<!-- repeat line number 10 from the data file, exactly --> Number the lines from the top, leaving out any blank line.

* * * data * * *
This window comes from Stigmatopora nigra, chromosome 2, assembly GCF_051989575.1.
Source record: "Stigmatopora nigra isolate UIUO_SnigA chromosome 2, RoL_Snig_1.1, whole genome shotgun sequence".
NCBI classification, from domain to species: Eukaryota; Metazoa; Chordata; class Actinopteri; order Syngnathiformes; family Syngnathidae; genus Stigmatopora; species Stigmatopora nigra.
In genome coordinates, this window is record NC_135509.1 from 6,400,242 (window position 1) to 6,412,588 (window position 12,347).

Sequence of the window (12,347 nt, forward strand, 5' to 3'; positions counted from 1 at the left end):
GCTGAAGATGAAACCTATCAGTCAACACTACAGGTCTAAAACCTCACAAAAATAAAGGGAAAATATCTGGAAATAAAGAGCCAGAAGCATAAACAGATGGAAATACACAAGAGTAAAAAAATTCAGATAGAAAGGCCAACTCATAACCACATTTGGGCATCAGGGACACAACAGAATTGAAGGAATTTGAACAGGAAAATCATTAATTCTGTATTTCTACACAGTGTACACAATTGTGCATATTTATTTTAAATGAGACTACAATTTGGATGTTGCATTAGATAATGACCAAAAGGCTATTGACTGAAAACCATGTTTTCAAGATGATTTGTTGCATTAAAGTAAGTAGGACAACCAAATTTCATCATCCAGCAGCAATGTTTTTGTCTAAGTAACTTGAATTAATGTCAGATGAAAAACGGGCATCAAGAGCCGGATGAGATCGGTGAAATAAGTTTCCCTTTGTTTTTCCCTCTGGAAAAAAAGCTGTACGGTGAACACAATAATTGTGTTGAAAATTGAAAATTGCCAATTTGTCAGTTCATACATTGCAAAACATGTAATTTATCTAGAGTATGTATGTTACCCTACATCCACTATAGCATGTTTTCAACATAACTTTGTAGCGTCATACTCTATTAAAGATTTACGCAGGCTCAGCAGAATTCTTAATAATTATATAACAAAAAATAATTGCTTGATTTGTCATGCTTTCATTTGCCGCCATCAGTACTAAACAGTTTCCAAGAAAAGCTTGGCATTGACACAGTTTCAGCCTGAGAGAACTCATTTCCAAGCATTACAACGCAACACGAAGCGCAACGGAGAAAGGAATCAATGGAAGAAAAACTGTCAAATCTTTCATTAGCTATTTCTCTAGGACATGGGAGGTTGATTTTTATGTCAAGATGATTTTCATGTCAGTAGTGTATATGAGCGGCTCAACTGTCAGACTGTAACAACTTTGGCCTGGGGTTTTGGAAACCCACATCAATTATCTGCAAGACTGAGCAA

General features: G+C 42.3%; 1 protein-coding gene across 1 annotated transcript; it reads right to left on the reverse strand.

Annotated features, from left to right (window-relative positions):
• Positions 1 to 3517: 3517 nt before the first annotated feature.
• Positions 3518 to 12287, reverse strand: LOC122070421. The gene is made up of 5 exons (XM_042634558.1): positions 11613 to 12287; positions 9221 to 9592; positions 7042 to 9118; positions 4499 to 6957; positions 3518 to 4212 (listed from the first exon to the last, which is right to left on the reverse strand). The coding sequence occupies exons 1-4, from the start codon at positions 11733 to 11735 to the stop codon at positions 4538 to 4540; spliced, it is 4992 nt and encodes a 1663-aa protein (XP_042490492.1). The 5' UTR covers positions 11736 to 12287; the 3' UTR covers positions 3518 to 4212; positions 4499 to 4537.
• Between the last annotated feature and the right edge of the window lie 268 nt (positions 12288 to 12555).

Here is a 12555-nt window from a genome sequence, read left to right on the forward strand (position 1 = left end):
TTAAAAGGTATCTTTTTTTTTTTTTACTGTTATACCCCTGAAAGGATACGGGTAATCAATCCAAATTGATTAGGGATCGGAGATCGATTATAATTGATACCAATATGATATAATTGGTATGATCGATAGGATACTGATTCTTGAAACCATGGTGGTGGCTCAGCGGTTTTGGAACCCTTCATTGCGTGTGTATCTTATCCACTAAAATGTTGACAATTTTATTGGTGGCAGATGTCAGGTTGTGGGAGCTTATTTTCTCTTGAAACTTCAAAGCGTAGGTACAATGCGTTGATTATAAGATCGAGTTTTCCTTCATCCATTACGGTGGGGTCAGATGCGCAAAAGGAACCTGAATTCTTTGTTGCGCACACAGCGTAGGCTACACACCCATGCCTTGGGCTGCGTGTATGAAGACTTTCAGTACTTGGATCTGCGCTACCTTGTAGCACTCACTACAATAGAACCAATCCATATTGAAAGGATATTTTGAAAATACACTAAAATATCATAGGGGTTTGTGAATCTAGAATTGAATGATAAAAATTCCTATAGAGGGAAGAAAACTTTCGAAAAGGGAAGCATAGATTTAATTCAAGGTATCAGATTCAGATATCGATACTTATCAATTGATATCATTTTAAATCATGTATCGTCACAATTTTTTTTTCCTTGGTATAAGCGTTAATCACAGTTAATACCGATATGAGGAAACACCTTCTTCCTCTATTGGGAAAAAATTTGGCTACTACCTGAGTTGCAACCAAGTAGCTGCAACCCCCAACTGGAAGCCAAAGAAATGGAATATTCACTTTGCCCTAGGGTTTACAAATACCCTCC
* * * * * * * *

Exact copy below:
• Positions 3518 to 12287, reverse strand: LOC122070421. The gene is made up of 5 exons (XM_042634558.1): positions 11613 to 12287; positions 9221 to 9592; positions 7042 to 9118; positions 4499 to 6957; positions 3518 to 4212 (listed from the first exon to the last, which is right to left on the reverse strand). The coding sequence occupies exons 1-4, from the start codon at positions 11733 to 11735 to the stop codon at positions 4538 to 4540; spliced, it is 4992 nt and encodes a 1663-aa protein (XP_042490492.1). The 5' UTR covers positions 11736 to 12287; the 3' UTR covers positions 3518 to 4212; positions 4499 to 4537.